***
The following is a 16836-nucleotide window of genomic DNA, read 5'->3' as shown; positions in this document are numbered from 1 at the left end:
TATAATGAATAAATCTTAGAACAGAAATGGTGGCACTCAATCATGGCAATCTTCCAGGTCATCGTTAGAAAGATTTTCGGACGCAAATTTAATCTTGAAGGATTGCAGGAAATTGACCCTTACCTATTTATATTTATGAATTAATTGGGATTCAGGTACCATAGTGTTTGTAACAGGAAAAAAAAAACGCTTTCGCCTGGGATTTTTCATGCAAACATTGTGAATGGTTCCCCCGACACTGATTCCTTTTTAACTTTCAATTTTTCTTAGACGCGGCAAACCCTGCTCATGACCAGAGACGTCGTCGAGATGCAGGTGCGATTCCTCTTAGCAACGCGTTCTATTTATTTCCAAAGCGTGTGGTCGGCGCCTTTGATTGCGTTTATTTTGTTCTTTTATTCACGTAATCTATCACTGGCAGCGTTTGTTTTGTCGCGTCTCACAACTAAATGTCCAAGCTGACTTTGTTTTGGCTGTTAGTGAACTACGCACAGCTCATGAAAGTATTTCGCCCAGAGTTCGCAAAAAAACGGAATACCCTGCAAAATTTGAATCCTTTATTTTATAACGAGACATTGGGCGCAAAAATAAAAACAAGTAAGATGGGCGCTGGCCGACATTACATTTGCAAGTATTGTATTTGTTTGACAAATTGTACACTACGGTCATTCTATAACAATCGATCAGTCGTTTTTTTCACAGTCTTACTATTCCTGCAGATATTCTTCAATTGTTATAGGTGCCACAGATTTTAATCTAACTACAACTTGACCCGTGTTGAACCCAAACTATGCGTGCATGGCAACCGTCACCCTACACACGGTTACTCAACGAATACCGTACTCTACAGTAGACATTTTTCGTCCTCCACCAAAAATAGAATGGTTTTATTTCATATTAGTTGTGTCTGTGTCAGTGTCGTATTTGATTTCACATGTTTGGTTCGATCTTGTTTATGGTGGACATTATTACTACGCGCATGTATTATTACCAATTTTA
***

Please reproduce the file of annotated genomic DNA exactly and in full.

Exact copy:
The following is a 16836-nucleotide window of genomic DNA, read 5'->3' as shown; positions in this document are numbered from 1 at the left end:
TATAATGAATAAATCTTAGAACAGAAATGGTGGCACTCAATCATGGCAATCTTCCAGGTCATCGTTAGAAAGATTTTCGGACGCAAATTTAATCTTGAAGGATTGCAGGAAATTGACCCTTACCTATTTATATTTATGAATTAATTGGGATTCAGGTACCATAGTGTTTGTAACAGGAAAAAAAAAACGCTTTCGCCTGGGATTTTTCATGCAAACATTGTGAATGGTTCCCCCGACACTGATTCCTTTTTAACTTTCAATTTTTCTTAGACGCGGCAAACCCTGCTCATGACCAGAGACGTCGTCGAGATGCAGGTGCGATTCCTCTTAGCAACGCGTTCTATTTATTTCCAAAGCGTGTGGTCGGCGCCTTTGATTGCGTTTATTTTGTTCTTTTATTCACGTAATCTATCACTGGCAGCGTTTGTTTTGTCGCGTCTCACAACTAAATGTCCAAGCTGACTTTGTTTTGGCTGTTAGTGAACTACGCACAGCTCATGAAAGTATTTCGCCCAGAGTTCGCAAAAAAACGGAATACCCTGCAAAATTTGAATCCTTTATTTTATAACGAGACATTGGGCGCAAAAATAAAAACAAGTAAGATGGGCGCTGGCCGACATTACATTTGCAAGTATTGTATTTGTTTGACAAATTGTACACTACGGTCATTCTATAACAATCGATCAGTCGTTTTTTTCACAGTCTTACTATTCCTGCAGATATTCTTCAATTGTTATAGGTGCCACAGATTTTAATCTAACTACAACTTGACCCGTGTTGAACCCAAACTATGCGTGCATGGCAACCGTCACCCTACACACGGTTACTCAACGAATACCGTACTCTACAGTAGACATTTTTCGTCCTCCACCAAAAATAGAATGGTTTTATTTCATATTAGTTGTGTCTGTGTCAGTGTCGTATTTGATTTCACATGTTTGGTTCGATCTTGTTTATGGTGGACATTATTACTACGCGCATGTATTATTACCAATTTTA